Subscribe to our InfoBytes Blog weekly newsletter and other publications for news affecting the financial services industry.
On June 25, the FDIC announced PR-58-2021, which outlines a modified approach to implementing its rule requiring insured depository institutions (IDIs) with $100 billion or more in total assets (CIDIs) to submit resolution plans under the Federal Deposit Insurance Act. Among other things, the modified approach extends the resolution plan’s submission frequency to a three-year cycle and lays out new details regarding the FDIC’s emphasis on engagement with firms. The new approach “exempts filers from other content requirements that have been less useful or are obtainable through other supervisory channels.” In addition, on a case-by-case basis, the FDIC plans to “expressly exempt certain content requirements based on the FDIC’s evaluation of how useful or material the information would be in planning to resolve the specified CIDI.” Resolution plans will be submitted in two groups. The first group will contain IDIs whose top tier parent company is not regarded as a U.S. global systemically important bank or a category II banking organization. The second group encompass all other IDIs with $100 billion or more in total assets. For institutions with less than $100 billion in total assets, the moratorium on submission of IDI plans announced in November 2018 remains in effect.
On May 20, the FDIC filed a motion for summary judgment in response to a challenge brought by eight state attorneys general to the FDIC’s valid-when-made rule. As previously covered by InfoBytes, the FDIC’s final rule clarifies that, under the Federal Deposit Insurance Act (FDIA), whether interest on a loan is permissible is determined at the time the loan is made and is not affected by the sale, assignment, or other transfer of the loan. The AGs filed a lawsuit last year (covered by InfoBytes here) arguing, among other things, that the FDIC does not have the power to issue the rule, and asserting that while the FDIC has the power to issue “‘regulations to carry out’ the provisions of the FDIA,” it cannot issue regulations that would apply to nonbanks. The AGs also claimed that the rule’s extension of state law preemption would “facilitate evasion of state law by enabling ‘rent-a-bank’ schemes,” and that the FDIC failed to explain its consideration of evidence contrary to its assertions, including evidence demonstrating that “consumers and small businesses are harmed by high interest-rate loans.”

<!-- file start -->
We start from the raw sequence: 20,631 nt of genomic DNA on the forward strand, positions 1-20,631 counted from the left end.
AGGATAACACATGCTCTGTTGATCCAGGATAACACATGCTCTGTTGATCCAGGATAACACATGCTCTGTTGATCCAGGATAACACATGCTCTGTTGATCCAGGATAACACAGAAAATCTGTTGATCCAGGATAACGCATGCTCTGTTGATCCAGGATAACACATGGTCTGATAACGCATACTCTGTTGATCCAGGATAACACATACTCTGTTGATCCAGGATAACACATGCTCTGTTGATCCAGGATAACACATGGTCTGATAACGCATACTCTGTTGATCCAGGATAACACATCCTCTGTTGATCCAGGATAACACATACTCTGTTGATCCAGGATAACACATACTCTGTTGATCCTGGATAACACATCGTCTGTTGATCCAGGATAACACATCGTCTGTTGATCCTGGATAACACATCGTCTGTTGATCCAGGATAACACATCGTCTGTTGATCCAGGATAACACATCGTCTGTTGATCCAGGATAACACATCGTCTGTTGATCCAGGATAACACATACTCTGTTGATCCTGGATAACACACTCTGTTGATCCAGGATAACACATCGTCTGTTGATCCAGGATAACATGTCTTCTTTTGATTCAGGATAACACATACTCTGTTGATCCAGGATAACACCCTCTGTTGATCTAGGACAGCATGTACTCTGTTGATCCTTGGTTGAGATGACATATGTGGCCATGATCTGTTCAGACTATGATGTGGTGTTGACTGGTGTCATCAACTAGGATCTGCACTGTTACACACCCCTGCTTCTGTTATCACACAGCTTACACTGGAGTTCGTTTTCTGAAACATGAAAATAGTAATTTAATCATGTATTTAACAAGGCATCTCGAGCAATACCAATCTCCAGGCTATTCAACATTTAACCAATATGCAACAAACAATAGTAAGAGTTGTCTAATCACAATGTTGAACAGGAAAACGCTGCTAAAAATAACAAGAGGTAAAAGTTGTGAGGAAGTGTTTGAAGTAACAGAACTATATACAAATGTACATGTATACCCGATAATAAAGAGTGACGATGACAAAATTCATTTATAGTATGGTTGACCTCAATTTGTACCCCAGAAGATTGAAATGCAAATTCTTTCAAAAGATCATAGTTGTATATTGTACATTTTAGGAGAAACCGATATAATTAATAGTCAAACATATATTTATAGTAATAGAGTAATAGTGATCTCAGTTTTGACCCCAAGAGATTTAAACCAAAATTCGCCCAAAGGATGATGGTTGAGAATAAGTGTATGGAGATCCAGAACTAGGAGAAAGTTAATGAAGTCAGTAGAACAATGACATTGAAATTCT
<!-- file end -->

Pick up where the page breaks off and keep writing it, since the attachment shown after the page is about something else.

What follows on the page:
The FDIC countered that the AGs’ arguments “misconstrue” the rule, which “does not regulate non-banks, does not interpret state law, and does not preempt state law.” Rather, the FDIC argued that the rule clarifies the FDIA by “reasonably” filling in “two statutory gaps” surrounding banks’ interest rate authority. “The rule, which enjoys widespread support from the banking industry, represents a reasonable interpretation of [the FDIA], and should be upheld under Chevron’s familiar two-step framework,” the FDIC stated. Moreover, the FDIC contended, among other things, that the rule is appropriate because the FDIA does not address at what point in time the validity of a loan’s interest rate should be determined and is “silent” about what effect a loan’s transfer has on the validity of the interest rate. The FDIC also challenged the AGs’ argument that it is improperly trying to regulate non-banks, pointing out that the rule “regulates the conduct and rights of banks when they sell, assign, or transfer loans” and that “any indirect effects the rule has on non-banks do[es] not place the rule outside the agency’s authority.”
5th Circuit: District courts lack jurisdiction over claims arising from FDIC enforcement proceedings